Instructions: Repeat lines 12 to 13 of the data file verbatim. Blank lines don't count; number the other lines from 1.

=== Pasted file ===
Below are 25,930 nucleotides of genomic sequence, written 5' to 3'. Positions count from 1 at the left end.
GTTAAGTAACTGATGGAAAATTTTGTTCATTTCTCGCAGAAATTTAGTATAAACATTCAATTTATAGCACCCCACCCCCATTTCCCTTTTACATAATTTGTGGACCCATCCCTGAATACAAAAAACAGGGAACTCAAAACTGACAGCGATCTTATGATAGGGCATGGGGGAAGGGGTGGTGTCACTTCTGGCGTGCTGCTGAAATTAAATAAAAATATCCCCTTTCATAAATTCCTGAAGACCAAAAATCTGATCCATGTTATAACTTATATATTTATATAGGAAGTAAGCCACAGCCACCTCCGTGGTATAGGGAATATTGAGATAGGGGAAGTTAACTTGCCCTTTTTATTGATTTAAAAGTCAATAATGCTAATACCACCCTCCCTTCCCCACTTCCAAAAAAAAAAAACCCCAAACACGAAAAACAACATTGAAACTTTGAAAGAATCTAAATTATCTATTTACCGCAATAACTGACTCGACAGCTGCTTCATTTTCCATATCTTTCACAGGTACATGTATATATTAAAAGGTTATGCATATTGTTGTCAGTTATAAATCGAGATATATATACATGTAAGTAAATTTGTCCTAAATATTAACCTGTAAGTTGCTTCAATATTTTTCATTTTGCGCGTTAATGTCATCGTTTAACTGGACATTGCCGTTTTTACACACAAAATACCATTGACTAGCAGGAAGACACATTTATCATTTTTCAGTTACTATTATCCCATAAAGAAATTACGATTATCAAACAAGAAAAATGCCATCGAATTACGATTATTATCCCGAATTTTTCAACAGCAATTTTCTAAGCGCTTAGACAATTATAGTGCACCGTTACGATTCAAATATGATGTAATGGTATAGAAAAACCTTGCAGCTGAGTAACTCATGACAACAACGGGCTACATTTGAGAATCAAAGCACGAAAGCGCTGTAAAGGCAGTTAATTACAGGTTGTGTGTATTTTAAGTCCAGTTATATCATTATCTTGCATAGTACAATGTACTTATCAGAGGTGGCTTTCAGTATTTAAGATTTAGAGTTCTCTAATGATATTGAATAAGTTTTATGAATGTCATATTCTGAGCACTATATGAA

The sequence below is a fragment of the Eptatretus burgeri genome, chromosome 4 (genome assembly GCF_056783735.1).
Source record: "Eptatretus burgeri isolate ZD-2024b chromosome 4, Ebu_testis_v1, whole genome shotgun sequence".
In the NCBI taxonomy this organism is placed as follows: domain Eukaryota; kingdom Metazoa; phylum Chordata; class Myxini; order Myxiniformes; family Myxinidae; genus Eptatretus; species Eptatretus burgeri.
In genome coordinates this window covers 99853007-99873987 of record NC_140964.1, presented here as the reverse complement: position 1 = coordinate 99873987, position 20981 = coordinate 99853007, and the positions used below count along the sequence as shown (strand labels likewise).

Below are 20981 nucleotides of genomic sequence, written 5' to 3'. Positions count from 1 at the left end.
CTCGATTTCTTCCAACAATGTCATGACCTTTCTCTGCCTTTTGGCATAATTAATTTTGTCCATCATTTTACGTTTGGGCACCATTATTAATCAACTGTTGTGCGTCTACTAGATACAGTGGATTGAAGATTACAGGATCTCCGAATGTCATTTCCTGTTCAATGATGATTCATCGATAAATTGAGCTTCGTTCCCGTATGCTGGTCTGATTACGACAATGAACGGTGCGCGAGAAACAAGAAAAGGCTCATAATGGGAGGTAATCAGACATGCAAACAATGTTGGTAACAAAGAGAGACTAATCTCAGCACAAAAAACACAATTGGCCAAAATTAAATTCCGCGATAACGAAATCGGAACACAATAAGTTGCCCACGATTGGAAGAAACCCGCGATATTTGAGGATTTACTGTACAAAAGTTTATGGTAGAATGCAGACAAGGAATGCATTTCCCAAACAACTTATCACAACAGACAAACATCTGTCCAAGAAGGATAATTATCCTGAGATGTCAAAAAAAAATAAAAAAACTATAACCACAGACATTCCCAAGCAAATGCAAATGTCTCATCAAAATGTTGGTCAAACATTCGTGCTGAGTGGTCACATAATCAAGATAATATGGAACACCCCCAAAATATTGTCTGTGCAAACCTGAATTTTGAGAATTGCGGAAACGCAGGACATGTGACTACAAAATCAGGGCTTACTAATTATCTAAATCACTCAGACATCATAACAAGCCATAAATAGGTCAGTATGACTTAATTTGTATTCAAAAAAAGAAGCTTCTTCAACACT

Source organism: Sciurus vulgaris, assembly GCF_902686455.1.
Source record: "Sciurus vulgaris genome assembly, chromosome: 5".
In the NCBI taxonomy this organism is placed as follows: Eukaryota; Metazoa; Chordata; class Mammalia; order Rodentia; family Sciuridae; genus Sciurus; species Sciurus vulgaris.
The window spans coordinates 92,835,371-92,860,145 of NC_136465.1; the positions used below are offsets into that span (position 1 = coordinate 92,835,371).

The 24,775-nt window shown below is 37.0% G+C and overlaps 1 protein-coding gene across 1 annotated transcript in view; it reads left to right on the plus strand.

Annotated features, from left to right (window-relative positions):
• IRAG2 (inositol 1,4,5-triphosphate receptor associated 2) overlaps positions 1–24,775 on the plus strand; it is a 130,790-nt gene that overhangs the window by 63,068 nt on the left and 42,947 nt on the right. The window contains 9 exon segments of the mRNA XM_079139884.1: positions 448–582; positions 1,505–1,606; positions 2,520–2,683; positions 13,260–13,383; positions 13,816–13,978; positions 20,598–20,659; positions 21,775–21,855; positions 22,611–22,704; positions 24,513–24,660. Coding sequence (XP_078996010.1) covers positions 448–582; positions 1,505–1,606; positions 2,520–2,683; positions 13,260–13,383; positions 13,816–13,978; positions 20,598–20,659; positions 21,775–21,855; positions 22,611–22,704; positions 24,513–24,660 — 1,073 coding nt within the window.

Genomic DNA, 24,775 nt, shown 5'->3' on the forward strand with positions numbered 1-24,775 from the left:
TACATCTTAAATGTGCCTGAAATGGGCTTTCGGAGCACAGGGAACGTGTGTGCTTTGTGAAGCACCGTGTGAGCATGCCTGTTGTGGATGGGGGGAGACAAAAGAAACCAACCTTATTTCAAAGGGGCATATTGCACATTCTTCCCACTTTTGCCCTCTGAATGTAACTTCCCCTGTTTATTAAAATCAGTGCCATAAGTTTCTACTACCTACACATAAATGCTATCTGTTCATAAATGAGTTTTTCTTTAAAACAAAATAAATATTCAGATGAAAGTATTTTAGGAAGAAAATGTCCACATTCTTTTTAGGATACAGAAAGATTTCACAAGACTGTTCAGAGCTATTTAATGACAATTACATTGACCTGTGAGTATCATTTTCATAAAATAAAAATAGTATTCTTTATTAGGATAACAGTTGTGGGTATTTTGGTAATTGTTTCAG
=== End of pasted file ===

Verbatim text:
The window spans coordinates 92,835,371-92,860,145 of NC_136465.1; the positions used below are offsets into that span (position 1 = coordinate 92,835,371).

The 24,775-nt window shown below is 37.0% G+C and overlaps 1 protein-coding gene across 1 annotated transcript in view; it reads left to right on the plus strand.